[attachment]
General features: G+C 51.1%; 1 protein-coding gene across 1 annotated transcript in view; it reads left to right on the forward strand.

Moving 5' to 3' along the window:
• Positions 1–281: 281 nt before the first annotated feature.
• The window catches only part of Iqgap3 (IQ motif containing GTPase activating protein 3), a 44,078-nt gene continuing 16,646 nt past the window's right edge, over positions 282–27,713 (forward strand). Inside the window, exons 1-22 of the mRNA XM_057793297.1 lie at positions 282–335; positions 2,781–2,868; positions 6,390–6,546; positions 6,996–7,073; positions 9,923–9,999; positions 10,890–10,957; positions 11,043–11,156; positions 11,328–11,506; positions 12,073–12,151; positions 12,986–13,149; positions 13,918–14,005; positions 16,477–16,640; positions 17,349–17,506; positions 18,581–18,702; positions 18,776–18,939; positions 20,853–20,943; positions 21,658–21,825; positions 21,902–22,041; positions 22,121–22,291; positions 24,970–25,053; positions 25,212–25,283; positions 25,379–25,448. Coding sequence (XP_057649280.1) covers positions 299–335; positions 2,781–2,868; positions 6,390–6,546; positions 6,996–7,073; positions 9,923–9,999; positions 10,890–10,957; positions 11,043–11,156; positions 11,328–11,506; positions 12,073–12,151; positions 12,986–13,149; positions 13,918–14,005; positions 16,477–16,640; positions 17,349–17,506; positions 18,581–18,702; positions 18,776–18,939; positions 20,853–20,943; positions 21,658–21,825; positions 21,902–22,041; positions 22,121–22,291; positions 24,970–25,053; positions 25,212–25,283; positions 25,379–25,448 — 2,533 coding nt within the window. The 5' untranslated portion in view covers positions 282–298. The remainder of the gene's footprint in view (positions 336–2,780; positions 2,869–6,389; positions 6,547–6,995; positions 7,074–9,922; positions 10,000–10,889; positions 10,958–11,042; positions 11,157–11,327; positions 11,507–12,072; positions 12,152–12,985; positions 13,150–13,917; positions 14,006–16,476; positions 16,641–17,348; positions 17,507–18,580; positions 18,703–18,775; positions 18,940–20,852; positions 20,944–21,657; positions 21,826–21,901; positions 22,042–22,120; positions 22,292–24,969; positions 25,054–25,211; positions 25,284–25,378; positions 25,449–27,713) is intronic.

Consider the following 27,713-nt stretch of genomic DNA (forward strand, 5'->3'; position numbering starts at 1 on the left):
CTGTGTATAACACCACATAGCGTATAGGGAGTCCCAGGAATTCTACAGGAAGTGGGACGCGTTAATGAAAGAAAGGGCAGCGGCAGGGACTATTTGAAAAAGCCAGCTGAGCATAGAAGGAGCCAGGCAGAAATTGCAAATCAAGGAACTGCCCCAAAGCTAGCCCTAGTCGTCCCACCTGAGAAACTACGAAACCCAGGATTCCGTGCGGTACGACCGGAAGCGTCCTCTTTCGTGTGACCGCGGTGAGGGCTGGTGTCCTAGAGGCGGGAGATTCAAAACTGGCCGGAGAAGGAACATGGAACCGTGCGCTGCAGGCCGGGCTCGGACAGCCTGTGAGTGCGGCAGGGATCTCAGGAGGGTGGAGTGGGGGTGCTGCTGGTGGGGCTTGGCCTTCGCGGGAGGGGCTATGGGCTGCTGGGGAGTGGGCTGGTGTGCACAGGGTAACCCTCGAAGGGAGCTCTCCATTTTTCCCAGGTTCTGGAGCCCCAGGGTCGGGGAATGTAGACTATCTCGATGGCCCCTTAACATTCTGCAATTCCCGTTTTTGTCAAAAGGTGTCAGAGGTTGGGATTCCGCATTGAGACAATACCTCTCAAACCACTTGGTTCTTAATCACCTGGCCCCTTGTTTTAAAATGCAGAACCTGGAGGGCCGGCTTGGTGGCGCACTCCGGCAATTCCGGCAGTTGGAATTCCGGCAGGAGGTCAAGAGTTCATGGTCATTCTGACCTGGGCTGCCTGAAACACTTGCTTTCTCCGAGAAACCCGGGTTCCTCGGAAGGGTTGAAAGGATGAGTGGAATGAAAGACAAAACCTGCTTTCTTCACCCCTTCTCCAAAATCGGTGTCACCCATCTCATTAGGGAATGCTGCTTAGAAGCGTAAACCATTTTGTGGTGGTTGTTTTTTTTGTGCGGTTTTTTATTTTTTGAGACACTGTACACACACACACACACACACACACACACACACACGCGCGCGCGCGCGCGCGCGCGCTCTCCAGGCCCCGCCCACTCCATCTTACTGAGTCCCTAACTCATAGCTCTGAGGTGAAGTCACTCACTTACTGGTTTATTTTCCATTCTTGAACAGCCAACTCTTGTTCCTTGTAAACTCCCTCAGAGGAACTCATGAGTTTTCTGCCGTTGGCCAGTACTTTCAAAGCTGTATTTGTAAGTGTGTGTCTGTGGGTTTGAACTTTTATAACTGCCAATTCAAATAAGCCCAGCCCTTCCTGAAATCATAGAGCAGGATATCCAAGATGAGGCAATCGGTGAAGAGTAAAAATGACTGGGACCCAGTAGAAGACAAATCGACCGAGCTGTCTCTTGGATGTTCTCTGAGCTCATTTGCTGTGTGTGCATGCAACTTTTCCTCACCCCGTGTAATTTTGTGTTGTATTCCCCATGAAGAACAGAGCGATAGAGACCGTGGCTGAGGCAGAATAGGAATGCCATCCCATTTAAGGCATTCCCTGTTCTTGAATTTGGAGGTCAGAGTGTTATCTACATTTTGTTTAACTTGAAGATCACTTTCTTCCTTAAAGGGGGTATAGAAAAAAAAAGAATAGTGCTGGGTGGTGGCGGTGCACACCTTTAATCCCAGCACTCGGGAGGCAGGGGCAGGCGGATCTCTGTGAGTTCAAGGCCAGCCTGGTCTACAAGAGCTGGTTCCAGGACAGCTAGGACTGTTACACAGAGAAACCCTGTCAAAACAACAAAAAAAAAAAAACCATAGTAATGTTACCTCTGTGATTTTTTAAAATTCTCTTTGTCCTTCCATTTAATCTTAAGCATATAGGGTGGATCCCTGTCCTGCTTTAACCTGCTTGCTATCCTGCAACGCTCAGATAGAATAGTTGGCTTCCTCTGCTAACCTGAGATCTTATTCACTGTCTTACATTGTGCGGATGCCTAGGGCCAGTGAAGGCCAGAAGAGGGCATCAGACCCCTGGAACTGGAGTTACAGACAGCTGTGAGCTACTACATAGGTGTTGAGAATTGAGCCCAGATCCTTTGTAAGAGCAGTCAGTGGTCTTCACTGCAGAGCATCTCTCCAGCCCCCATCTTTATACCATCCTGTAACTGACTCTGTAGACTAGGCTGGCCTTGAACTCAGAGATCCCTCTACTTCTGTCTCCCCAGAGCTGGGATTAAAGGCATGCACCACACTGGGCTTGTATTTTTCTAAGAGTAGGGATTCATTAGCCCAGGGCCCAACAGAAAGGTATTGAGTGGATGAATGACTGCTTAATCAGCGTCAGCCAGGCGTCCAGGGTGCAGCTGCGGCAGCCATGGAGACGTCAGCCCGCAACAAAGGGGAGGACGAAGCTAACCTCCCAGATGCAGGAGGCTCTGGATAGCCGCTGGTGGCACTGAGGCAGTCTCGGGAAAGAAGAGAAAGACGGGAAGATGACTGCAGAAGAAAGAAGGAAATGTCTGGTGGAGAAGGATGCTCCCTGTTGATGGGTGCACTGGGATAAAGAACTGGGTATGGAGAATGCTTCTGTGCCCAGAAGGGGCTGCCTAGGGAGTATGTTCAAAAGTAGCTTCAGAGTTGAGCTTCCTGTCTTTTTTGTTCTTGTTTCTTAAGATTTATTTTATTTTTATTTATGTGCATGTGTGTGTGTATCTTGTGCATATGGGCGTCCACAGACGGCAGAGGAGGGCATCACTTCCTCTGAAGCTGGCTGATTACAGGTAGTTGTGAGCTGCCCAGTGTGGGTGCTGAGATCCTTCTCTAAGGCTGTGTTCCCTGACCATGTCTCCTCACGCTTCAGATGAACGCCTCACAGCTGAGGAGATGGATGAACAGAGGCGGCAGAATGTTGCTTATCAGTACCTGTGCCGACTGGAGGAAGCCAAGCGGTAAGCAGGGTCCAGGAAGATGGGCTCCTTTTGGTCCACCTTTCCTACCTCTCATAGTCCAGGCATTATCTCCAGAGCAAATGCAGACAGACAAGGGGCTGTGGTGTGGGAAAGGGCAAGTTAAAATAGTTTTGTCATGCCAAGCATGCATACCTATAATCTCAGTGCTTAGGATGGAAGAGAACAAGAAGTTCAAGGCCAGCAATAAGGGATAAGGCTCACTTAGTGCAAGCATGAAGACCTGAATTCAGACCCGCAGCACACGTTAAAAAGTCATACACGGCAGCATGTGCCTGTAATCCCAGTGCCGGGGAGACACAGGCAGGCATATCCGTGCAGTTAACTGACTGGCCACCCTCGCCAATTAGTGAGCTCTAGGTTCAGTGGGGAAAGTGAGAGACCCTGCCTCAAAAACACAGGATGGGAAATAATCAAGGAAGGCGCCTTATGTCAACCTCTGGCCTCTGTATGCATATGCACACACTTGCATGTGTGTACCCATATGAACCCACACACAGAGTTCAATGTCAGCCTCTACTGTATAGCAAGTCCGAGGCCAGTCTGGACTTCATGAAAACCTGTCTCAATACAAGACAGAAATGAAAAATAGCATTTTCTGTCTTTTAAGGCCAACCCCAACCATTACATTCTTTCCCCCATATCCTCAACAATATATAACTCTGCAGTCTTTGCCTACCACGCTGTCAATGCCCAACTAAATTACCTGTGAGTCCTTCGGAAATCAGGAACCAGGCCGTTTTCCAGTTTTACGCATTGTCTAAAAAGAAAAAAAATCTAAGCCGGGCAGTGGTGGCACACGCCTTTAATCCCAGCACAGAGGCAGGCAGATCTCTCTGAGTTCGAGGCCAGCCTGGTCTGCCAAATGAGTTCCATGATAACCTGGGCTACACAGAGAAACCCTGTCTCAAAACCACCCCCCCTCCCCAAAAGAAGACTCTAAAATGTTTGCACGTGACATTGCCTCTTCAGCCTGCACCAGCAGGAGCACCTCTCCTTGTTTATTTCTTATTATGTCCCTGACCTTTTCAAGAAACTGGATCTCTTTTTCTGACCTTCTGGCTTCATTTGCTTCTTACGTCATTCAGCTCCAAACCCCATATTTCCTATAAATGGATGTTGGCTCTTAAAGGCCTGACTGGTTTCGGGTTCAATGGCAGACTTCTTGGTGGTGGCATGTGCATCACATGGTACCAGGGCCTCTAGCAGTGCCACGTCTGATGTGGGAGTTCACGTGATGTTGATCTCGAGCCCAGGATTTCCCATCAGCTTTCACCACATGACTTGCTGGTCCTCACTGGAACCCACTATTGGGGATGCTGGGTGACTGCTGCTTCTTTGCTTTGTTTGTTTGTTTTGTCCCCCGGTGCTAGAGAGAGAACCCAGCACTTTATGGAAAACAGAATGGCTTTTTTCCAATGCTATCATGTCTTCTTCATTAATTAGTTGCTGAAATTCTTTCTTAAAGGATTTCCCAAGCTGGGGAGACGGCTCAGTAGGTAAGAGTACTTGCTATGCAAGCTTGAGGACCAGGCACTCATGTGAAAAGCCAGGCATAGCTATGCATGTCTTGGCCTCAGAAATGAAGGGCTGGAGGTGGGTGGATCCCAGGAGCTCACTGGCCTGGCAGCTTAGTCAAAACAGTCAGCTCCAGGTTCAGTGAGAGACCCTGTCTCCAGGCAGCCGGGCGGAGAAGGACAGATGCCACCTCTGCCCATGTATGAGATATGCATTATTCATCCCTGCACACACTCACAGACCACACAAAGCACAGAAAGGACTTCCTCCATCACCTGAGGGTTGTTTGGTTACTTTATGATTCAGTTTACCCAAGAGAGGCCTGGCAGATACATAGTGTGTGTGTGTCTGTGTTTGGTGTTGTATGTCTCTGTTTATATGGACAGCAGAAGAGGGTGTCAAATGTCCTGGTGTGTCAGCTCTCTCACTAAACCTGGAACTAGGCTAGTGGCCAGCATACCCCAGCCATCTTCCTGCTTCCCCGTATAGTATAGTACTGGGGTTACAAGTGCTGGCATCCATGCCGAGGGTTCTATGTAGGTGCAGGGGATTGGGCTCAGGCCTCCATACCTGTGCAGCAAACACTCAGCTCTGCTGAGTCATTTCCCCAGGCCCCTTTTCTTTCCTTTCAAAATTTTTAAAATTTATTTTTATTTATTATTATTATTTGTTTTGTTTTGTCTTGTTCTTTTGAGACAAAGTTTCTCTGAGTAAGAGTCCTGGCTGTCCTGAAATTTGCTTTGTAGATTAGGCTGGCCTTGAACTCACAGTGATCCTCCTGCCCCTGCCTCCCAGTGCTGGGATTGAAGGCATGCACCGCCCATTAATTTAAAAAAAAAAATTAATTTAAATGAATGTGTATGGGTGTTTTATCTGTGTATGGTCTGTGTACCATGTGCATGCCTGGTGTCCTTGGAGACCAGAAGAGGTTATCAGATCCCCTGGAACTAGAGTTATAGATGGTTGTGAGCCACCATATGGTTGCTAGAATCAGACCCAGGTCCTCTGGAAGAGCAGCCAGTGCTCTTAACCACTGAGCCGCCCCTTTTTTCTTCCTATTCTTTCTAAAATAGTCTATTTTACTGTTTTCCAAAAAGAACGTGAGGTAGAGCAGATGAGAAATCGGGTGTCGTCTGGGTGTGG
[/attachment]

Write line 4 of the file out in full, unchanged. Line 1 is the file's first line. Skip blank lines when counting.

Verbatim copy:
• The window catches only part of Iqgap3 (IQ motif containing GTPase activating protein 3), a 44,078-nt gene continuing 16,646 nt past the window's right edge, over positions 282–27,713 (forward strand). Inside the window, exons 1-22 of the mRNA XM_057793297.1 lie at positions 282–335; positions 2,781–2,868; positions 6,390–6,546; positions 6,996–7,073; positions 9,923–9,999; positions 10,890–10,957; positions 11,043–11,156; positions 11,328–11,506; positions 12,073–12,151; positions 12,986–13,149; positions 13,918–14,005; positions 16,477–16,640; positions 17,349–17,506; positions 18,581–18,702; positions 18,776–18,939; positions 20,853–20,943; positions 21,658–21,825; positions 21,902–22,041; positions 22,121–22,291; positions 24,970–25,053; positions 25,212–25,283; positions 25,379–25,448. Coding sequence (XP_057649280.1) covers positions 299–335; positions 2,781–2,868; positions 6,390–6,546; positions 6,996–7,073; positions 9,923–9,999; positions 10,890–10,957; positions 11,043–11,156; positions 11,328–11,506; positions 12,073–12,151; positions 12,986–13,149; positions 13,918–14,005; positions 16,477–16,640; positions 17,349–17,506; positions 18,581–18,702; positions 18,776–18,939; positions 20,853–20,943; positions 21,658–21,825; positions 21,902–22,041; positions 22,121–22,291; positions 24,970–25,053; positions 25,212–25,283; positions 25,379–25,448 — 2,533 coding nt within the window. The 5' untranslated portion in view covers positions 282–298. The remainder of the gene's footprint in view (positions 336–2,780; positions 2,869–6,389; positions 6,547–6,995; positions 7,074–9,922; positions 10,000–10,889; positions 10,958–11,042; positions 11,157–11,327; positions 11,507–12,072; positions 12,152–12,985; positions 13,150–13,917; positions 14,006–16,476; positions 16,641–17,348; positions 17,507–18,580; positions 18,703–18,775; positions 18,940–20,852; positions 20,944–21,657; positions 21,826–21,901; positions 22,042–22,120; positions 22,292–24,969; positions 25,054–25,211; positions 25,284–25,378; positions 25,449–27,713) is intronic.